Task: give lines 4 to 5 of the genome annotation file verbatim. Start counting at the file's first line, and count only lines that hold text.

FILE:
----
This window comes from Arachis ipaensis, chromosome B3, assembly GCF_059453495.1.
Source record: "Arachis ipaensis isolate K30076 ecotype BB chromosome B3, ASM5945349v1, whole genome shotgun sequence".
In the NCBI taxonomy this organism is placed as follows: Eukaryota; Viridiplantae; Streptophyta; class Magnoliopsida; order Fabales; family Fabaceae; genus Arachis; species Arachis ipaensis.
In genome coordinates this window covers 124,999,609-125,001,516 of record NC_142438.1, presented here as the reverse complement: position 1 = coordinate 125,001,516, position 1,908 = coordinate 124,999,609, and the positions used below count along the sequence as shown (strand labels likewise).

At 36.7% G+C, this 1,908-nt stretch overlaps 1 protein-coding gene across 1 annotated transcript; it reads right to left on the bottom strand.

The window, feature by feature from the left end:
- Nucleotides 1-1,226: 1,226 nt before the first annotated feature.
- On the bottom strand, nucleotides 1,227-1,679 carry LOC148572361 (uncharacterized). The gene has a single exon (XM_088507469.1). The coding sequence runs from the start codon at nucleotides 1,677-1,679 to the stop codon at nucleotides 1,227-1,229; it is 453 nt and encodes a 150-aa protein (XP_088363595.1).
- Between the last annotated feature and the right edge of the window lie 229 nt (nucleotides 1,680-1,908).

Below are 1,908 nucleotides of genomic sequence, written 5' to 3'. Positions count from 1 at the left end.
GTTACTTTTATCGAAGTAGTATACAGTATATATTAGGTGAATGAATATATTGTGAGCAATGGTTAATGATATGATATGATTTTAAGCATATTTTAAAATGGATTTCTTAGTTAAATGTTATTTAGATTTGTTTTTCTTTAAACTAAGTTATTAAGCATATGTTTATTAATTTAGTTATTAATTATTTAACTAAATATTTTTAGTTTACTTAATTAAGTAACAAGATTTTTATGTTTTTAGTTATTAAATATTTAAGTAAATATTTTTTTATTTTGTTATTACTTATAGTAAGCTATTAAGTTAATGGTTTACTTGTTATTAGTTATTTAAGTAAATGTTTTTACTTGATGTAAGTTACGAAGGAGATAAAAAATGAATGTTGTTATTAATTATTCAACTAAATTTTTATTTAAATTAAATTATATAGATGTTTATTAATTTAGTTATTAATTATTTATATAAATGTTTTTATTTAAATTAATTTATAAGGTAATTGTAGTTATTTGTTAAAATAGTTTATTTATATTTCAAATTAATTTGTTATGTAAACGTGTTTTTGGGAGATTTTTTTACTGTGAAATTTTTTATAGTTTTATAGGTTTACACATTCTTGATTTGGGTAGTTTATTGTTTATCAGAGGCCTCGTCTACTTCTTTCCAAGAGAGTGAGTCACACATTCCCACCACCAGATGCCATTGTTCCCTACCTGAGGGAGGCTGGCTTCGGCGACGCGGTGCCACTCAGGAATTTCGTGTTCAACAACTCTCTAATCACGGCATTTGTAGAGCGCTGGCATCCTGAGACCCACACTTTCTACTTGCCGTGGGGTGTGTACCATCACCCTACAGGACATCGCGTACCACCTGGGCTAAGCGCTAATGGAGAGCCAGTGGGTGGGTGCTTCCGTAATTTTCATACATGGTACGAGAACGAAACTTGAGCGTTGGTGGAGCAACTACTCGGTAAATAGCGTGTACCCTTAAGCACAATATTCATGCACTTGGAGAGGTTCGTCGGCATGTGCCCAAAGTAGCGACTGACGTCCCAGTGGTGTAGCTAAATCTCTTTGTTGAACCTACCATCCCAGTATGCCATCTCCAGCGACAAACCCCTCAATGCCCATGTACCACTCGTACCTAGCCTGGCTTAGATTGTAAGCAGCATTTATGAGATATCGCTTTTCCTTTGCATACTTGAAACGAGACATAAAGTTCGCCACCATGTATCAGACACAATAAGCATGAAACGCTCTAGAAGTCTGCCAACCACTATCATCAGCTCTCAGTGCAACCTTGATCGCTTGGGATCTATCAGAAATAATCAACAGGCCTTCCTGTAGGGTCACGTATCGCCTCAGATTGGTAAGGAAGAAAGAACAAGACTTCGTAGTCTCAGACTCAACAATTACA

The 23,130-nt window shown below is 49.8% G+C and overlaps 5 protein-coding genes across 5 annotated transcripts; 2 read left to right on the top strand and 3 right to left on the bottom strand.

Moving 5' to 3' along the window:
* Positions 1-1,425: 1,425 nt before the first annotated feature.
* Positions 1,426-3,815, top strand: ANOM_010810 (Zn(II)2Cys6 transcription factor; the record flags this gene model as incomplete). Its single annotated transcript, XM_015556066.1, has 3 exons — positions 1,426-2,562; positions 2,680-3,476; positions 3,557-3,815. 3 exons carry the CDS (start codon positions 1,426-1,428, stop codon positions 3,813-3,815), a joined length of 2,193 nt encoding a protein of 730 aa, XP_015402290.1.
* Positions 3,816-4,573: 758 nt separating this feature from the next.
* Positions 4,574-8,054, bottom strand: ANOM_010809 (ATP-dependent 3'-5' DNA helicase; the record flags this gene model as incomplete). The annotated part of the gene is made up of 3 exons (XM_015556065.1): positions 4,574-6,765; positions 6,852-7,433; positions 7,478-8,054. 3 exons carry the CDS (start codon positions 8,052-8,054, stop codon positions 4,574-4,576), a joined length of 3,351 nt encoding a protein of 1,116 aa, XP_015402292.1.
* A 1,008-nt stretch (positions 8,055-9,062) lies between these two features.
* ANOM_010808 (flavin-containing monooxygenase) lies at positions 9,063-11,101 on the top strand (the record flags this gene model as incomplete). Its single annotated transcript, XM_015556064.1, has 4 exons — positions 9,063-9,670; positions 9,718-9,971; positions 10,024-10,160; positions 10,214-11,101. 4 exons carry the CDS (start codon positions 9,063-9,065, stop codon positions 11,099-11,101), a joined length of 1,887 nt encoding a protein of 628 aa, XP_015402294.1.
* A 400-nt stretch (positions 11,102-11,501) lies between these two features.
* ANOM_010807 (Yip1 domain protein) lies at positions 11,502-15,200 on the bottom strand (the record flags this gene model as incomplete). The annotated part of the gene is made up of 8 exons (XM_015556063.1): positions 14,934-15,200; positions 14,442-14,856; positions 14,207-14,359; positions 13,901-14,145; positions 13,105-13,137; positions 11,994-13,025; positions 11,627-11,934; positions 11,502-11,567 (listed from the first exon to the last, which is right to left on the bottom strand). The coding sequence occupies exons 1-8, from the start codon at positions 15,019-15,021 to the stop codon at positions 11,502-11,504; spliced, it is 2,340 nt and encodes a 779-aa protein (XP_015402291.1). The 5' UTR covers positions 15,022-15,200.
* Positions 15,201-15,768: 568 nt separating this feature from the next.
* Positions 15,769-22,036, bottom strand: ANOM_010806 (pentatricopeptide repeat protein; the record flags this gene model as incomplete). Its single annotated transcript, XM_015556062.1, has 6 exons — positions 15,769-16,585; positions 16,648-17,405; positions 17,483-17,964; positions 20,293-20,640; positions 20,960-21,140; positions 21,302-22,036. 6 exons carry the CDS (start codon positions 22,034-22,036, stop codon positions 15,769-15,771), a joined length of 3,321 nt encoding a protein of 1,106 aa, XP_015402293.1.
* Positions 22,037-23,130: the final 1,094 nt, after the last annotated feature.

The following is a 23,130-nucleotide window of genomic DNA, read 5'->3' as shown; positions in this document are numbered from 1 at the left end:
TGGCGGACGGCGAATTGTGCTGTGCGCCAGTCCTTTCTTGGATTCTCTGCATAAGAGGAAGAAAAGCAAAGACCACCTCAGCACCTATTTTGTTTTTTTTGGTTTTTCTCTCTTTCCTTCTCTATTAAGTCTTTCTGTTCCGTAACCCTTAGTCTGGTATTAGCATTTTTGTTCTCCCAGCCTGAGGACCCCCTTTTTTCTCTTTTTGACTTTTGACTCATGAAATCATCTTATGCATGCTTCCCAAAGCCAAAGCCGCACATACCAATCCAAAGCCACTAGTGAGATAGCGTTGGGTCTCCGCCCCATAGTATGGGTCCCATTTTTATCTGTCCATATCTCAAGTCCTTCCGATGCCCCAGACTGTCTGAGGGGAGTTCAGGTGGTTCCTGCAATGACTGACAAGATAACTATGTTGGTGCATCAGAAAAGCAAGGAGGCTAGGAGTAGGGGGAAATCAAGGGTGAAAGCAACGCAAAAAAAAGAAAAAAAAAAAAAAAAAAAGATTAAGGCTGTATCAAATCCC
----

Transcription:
In genome coordinates this window covers 124,999,609-125,001,516 of record NC_142438.1, presented here as the reverse complement: position 1 = coordinate 125,001,516, position 1,908 = coordinate 124,999,609, and the positions used below count along the sequence as shown (strand labels likewise).

At 36.7% G+C, this 1,908-nt stretch overlaps 1 protein-coding gene across 1 annotated transcript; it reads right to left on the bottom strand.